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Ride-hailing tax squeaking through [Correction]

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Fees on Lyft and Uber rides barely ahead of the margin

A banner indicating a Lyft and Uber pick-up area on a street. Photo by fitzcrittle

Update: On Wednesday the Department of Elections counted absentee ballots, and Prop D’s share of the vote rose to more than 66.7 percent. This is still not the final result, but the city hopes to have all ballots counted by Friday.

Although mail-in and provisional ballots still need to be counted, the Department of Elections reports that Proposition D, which would fund public transit via an extra fee on trips with ride-hailing apps, could be on its way to accruing just enough votes to pass.

The measure, introduced by Supervisor Aaron Peskin and Mayor London Breed, needs at least 66.6 percent of the vote—Prop. D stands at 66.66 percent per the initial count.

The city recorded a total of 112,165 ballots cast for Prop. D, meaning that the fee plan needed at least 74,701 yes votes. Wednesday’s results showed the proposition netting 74,765, winning by just a few dozen backers. Prop. D also ended up with a fairly small number of under-votes (voters who did not bother to cast a vote for or against the measures) at 3,069.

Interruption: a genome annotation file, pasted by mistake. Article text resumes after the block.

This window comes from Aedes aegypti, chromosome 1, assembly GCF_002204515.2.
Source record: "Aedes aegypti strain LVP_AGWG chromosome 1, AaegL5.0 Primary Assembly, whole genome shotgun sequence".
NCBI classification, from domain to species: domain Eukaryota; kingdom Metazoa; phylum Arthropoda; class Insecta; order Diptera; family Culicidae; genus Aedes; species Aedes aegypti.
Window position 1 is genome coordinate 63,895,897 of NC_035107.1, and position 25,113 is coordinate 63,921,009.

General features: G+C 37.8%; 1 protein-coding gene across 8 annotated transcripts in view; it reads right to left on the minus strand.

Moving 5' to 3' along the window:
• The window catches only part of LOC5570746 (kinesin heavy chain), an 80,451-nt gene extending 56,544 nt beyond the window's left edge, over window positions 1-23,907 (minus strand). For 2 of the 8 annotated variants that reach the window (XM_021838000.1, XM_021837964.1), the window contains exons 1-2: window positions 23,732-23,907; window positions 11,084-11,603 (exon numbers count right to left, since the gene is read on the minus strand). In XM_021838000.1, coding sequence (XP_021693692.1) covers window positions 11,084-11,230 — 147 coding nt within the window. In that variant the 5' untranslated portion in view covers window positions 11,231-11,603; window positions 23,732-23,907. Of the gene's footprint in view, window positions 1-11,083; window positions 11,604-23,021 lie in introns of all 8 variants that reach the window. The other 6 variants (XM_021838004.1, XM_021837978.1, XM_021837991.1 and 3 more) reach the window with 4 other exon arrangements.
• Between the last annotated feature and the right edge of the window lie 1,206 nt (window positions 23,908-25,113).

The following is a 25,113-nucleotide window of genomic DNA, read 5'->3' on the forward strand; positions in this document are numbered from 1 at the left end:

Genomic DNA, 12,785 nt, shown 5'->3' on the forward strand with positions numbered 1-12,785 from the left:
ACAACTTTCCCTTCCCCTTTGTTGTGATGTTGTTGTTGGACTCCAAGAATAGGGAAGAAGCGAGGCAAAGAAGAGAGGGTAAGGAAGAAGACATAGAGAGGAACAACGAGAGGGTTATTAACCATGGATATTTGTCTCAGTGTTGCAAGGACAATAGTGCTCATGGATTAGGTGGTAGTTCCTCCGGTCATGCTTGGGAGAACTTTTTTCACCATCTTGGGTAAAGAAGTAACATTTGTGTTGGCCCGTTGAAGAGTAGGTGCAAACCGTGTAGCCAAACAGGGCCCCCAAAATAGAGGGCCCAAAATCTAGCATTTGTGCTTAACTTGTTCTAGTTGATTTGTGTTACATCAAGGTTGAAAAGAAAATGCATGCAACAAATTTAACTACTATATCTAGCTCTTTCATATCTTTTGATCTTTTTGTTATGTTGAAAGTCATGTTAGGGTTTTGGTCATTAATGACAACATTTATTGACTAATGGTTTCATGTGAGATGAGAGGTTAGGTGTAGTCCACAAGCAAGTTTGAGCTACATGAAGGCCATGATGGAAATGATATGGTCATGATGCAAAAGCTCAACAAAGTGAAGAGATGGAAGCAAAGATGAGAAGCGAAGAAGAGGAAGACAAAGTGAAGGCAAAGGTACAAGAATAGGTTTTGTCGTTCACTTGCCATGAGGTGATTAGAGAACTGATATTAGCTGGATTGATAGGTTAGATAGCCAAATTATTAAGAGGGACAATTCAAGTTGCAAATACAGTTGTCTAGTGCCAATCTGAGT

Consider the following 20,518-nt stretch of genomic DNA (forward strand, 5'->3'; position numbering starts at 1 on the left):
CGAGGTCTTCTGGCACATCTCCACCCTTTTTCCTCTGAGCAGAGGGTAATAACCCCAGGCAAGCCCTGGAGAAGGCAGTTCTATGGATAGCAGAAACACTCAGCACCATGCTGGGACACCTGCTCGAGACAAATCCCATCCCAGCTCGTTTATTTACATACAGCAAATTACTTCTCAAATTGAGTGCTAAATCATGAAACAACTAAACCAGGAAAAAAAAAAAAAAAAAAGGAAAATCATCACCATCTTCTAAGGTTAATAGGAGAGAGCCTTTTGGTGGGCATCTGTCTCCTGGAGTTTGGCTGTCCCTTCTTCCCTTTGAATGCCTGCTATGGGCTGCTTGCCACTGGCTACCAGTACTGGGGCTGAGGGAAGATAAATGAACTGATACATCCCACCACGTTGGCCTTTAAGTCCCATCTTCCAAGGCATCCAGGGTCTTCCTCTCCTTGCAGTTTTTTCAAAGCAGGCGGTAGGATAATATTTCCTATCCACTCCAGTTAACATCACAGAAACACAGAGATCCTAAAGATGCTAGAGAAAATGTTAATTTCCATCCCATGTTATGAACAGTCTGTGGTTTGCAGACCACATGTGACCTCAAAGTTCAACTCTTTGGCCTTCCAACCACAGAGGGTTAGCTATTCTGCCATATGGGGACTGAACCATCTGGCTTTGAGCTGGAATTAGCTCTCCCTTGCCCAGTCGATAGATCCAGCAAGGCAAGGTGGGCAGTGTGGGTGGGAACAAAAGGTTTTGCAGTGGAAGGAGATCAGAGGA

If finally confirmed, Prop. D will add a 1.5 percent surcharge on shared rides and 3.25 percent on solo rides with ride-hailing apps in the city.

The estimated $30-$35 million generated annually by the tax would go toward Muni and other transit goals. The fee would stay in place until the 2045.

All of the major ride companies backed Prop. D, meaning that it had no real substantive opposition in campaigning ahead of the vote.

But the two-thirds requirement—combined with uncertainty on whether or not voters would back a fee that companies could pass onto them—left the measure’s fate in doubt until late Tuesday night.

The vote count is not yet final, and the outcome of the proposition could still change.

In October, a poll showed impressive public support for Prop. D, but at the time not, enough to garner the supermajority it needed.

Correction: We initially reported that Proposition D passed without considering mail-in ballot counts. We have updated the piece to note that the full count has yet to be tallied.